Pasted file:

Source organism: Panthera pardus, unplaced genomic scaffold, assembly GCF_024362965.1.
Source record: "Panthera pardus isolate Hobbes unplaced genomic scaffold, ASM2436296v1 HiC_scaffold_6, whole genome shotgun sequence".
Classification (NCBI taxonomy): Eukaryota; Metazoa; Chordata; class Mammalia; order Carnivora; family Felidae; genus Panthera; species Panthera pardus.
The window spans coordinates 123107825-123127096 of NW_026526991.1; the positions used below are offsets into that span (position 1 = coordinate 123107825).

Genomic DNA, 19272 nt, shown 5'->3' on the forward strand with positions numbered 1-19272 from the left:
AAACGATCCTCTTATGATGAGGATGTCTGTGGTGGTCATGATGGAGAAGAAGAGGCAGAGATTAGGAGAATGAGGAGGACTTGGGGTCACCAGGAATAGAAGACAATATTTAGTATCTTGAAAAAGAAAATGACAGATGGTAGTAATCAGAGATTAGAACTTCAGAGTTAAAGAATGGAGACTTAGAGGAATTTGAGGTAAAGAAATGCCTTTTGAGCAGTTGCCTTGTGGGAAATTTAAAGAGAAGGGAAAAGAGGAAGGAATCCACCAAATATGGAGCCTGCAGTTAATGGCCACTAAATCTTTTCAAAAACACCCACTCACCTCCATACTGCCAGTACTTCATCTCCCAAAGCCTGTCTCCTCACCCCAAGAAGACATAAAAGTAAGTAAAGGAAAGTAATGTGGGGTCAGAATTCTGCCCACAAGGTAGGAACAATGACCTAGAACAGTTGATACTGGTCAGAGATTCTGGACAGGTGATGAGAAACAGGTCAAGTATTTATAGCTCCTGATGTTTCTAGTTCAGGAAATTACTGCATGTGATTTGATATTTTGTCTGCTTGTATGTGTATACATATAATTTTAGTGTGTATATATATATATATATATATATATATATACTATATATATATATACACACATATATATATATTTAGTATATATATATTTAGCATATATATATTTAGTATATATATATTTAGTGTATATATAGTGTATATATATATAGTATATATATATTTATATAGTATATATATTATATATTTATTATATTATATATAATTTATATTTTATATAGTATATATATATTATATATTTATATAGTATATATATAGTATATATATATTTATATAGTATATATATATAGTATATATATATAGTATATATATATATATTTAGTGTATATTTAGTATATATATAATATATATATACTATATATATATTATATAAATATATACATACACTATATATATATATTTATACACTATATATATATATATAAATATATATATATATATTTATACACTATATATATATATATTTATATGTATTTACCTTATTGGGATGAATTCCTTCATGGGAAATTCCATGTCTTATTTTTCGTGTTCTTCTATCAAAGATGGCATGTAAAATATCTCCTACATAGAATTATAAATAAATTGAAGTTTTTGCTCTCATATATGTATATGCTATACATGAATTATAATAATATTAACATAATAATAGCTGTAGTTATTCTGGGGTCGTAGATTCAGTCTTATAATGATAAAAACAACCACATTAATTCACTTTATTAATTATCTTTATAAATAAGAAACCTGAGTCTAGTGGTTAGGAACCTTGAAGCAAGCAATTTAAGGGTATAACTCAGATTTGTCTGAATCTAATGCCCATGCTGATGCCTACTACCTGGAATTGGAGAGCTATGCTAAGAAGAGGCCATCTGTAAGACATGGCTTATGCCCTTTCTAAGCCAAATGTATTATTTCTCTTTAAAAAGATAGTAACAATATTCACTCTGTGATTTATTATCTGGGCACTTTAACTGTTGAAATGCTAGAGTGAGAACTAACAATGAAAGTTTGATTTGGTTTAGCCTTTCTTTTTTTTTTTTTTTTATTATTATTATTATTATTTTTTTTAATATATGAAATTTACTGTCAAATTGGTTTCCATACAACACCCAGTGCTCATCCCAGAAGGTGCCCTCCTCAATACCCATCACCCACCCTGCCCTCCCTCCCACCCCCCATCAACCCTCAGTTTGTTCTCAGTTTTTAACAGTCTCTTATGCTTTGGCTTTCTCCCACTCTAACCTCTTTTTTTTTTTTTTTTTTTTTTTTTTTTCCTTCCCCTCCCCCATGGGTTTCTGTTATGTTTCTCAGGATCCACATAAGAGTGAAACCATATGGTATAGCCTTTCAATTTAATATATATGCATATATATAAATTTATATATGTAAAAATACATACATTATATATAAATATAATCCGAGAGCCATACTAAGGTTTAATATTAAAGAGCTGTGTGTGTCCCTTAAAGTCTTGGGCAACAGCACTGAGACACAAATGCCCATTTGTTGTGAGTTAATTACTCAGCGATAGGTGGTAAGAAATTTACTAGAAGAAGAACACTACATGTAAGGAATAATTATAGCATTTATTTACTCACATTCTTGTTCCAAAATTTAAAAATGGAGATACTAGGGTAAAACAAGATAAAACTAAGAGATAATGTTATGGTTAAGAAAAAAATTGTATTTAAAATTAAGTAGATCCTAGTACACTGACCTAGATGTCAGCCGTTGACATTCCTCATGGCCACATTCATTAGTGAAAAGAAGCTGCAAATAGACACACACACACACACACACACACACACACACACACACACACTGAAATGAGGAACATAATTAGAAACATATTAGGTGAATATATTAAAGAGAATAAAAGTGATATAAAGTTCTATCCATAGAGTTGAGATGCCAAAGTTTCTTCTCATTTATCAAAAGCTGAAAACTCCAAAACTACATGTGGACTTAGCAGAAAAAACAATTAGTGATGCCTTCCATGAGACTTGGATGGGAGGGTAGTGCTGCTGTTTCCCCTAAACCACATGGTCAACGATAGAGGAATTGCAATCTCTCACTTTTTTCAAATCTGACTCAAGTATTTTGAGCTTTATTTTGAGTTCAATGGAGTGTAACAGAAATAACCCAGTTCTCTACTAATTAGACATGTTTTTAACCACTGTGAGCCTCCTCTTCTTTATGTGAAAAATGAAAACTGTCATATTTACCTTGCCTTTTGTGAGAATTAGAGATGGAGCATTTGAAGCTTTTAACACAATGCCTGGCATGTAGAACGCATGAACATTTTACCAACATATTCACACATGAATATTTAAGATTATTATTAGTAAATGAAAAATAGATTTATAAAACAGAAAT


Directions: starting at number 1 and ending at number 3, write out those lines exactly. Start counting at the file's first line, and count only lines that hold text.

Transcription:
Source organism: Panthera pardus, unplaced genomic scaffold, assembly GCF_024362965.1.
Source record: "Panthera pardus isolate Hobbes unplaced genomic scaffold, ASM2436296v1 HiC_scaffold_6, whole genome shotgun sequence".
Classification (NCBI taxonomy): Eukaryota; Metazoa; Chordata; class Mammalia; order Carnivora; family Felidae; genus Panthera; species Panthera pardus.